Police 'rewarding' shoplifters with food vouchers after they are caught stealing
Shoplifters caught stealing are being released by police and handed free food vouchers. Officers across the country have been issued with the vouchers that allow criminals to collect three days’ supply of provisions donated to food banks. Some shoplifters claim that they had no choice but to turn to crime to feed themselves or their families. But critics have said giving vouchers to offenders rewards thieves at the expense of law-abiding citizens...Seven (7) vouchers have been handed out by Staffordshire Police so far under this scheme. The most recent case, it is reported, was of a man who spent his benefits on a vet's bill for treating his dog, stole some food and then handed himself in. However...
the scheme was suspended in Staffordshire last night after local Police and Crime Commissioner Matthew Ellis ordered a review. He said it was ‘absolutely not acceptable that criminals should appear to be rewarded’. Mr Ellis added: ‘It’s not the case in this situation but that’s what it looks like it and that’s something I can’t tolerate.I think what intrigues me most about this story is that the Daily Mail bothered to put 'rewarding' in quotation marks. Does the author (John Stevens) have some sympathy with this scheme I wonder?
But what worries me most is that the PCC appears to have the power to suspend such a scheme. Assuming the report is correct, since when did a PCC have the authority to stop an aspect of operational practice? I am curious... Perhaps Mr Ellis would like to confirm what happened? I have read his blog and it is not clear what exactly he has done... Did he instruct the Chief Constable to stop the scheme and review it? On what basis will it be reviewed?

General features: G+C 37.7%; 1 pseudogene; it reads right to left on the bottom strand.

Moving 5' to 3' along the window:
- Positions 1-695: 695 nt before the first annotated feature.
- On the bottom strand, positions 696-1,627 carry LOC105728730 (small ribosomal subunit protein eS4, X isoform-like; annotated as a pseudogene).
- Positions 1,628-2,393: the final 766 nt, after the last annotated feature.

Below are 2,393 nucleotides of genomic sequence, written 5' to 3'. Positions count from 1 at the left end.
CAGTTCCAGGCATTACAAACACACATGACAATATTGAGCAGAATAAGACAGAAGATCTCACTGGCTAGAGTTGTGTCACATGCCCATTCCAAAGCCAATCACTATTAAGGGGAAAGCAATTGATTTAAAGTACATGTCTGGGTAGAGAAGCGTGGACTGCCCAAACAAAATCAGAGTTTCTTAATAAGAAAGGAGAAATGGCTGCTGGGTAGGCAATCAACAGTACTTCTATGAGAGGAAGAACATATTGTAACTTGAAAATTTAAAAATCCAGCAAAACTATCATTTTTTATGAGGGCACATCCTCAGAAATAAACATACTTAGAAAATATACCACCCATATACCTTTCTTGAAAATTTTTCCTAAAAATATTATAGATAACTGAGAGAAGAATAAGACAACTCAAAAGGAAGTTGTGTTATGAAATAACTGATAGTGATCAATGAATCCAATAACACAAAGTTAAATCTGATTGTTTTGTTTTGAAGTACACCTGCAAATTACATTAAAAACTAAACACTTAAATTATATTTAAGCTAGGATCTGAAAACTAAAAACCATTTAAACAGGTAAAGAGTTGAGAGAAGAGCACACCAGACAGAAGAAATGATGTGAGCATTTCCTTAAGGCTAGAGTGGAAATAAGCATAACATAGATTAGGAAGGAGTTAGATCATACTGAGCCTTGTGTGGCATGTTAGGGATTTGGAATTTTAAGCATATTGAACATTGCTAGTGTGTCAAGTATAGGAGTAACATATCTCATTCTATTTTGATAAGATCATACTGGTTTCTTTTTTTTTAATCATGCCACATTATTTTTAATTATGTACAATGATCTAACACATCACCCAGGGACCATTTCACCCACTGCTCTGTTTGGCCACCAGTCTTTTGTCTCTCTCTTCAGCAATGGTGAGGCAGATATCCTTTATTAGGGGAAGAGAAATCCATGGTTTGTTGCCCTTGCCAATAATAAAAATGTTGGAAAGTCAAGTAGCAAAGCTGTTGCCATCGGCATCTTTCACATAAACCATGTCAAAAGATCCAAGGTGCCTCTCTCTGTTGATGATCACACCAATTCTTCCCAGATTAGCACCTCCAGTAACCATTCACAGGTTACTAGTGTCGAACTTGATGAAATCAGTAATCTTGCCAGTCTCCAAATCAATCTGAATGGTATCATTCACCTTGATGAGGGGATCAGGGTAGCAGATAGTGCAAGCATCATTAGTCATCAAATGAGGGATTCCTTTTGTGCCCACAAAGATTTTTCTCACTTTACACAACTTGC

The Chief Constable, Mike Cunningham, has commented:
"On the few occasions where these vouchers have been given out my understanding is that people have been arrested for stealing food and they are in very straitened times. In order to encourage them not to offend in the future they have been given access to food banks." A Staffordshire Police spokesperson said: "These were some of the most hard pressed individuals that our officers had seen and they used their professional judgement to give them food vouchers provided by a local charity."But in the end, isn't tackling and preventing crime about what works? I am pretty sure that the local police would take a different stance if someone kept stealing food and rocked up at the police station demanding another voucher. So I think, we can trust police officers to use their common sense and act in ways that are not only compassionate but also effective at stopping crime in the future.
But meanwhile, I look forward to hearing about the review and its results.
I would also have liked to have been a fly on the wall when the PCC asked / told / hinted obliquely (??) that Chief Constable should have the scheme suspended and reviewed.
Whither / wither operational independence?
UPDATE: The magic of twitter
I have just been tweeting this blog post and, of course, tweeted the main protagonists. The Chief Constable came back in flash:
A very creditable and worthy response. I can relax. No infringement of operational policing. But I do wonder about all the reporting though. How could this be?
For example a BBC news story says this:
Staffordshire PCC Matthew Ellis, said it was "absolutely not acceptable" for it to appear criminals were being rewarded for stealing. He said he had suspended the scheme immediately and ordered a review.(My added highlight) The BBC, the PCC and the CC cannot all be correct... What do you think?